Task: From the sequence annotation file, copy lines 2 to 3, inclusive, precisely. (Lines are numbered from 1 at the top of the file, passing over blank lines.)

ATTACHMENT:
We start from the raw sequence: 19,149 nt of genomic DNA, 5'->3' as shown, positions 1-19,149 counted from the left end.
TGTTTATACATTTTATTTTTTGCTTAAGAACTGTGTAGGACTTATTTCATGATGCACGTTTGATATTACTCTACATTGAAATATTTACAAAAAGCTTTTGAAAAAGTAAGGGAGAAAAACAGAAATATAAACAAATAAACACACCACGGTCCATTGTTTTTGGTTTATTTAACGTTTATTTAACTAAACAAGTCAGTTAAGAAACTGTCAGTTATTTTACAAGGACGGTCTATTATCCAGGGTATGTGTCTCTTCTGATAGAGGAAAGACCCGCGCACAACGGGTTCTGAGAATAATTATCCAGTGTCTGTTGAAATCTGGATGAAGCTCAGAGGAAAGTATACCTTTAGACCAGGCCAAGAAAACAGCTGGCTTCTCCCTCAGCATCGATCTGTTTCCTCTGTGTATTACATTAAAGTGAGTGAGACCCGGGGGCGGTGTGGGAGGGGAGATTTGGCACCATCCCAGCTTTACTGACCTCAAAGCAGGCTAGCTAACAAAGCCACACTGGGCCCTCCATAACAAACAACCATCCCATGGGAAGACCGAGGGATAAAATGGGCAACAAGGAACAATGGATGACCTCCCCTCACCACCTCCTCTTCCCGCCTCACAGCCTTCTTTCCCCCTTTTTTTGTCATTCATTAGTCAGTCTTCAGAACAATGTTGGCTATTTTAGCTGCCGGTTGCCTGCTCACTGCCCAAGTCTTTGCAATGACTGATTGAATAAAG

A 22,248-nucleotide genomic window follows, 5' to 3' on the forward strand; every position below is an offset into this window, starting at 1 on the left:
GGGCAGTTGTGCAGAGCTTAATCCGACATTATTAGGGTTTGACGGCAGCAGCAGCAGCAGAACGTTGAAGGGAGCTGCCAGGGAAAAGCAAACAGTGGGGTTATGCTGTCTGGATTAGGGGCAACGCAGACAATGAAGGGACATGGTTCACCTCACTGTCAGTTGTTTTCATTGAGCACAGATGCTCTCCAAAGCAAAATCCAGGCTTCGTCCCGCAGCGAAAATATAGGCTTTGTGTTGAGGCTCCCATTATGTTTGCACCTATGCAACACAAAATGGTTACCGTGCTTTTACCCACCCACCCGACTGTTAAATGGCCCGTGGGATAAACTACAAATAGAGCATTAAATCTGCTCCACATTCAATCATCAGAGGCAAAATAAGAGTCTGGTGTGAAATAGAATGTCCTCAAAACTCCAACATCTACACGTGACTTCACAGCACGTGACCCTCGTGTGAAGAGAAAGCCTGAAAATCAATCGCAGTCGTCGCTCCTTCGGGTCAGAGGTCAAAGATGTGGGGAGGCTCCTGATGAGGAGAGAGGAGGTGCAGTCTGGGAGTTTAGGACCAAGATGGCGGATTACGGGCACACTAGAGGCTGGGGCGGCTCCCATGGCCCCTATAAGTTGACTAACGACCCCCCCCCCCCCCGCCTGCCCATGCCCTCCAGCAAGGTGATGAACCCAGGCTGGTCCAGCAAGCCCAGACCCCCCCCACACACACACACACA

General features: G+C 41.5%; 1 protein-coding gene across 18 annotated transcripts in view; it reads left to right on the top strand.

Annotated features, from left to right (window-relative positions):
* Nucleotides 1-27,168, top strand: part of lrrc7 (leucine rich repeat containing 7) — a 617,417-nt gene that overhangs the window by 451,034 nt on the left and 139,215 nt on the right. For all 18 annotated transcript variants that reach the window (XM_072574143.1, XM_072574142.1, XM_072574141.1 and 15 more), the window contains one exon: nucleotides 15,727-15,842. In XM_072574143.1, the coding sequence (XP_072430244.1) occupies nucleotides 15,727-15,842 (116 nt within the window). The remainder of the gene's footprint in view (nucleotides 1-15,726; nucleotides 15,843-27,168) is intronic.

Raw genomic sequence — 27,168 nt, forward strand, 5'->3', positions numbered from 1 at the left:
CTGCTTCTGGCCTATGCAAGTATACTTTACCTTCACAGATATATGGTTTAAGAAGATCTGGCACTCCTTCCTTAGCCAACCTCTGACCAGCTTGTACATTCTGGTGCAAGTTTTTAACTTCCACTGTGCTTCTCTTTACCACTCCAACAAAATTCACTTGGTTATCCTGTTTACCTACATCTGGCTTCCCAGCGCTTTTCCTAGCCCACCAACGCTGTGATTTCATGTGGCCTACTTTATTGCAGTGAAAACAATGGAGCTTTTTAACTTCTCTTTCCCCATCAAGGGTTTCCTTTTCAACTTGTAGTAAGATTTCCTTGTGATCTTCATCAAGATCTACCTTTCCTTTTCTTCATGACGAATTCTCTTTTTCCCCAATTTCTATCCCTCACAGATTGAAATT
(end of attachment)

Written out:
TGTTTATACATTTTATTTTTTGCTTAAGAACTGTGTAGGACTTATTTCATGATGCACGTTTGATATTACTCTACATTGAAATATTTACAAAAAGCTTTTGAAAAAGTAAGGGAGAAAAACAGAAATATAAACAAATAAACACACCACGGTCCATTGTTTTTGGTTTATTTAACGTTTATTTAACTAAACAAGTCAGTTAAGAAACTGTCAGTTATTTTACAAGGACGGTCTATTATCCAGGGTATGTGTCTCTTCTGATAGAGGAAAGACCCGCGCACAACGGGTTCTGAGAATAATTATCCAGTGTCTGTTGAAATCTGGATGAAGCTCAGAGGAAAGTATACCTTTAGACCAGGCCAAGAAAACAGCTGGCTTCTCCCTCAGCATCGATCTGTTTCCTCTGTGTATTACATTAAAGTGAGTGAGACCCGGGGGCGGTGTGGGAGGGGAGATTTGGCACCATCCCAGCTTTACTGACCTCAAAGCAGGCTAGCTAACAAAGCCACACTGGGCCCTCCATAACAAACAACCATCCCATGGGAAGACCGAGGGATAAAATGGGCAACAAGGAACAATGGATGACCTCCCCTCACCACCTCCTCTTCCCGCCTCACAGCCTTCTTTCCCCCTTTTTTTGTCATTCATTAGTCAGTCTTCAGAACAATGTTGGCTATTTTAGCTGCCGGTTGCCTGCTCACTGCCCAAGTCTTTGCAATGACTGATTGAATAAAG

A 22,248-nucleotide genomic window follows, 5' to 3' on the forward strand; every position below is an offset into this window, starting at 1 on the left: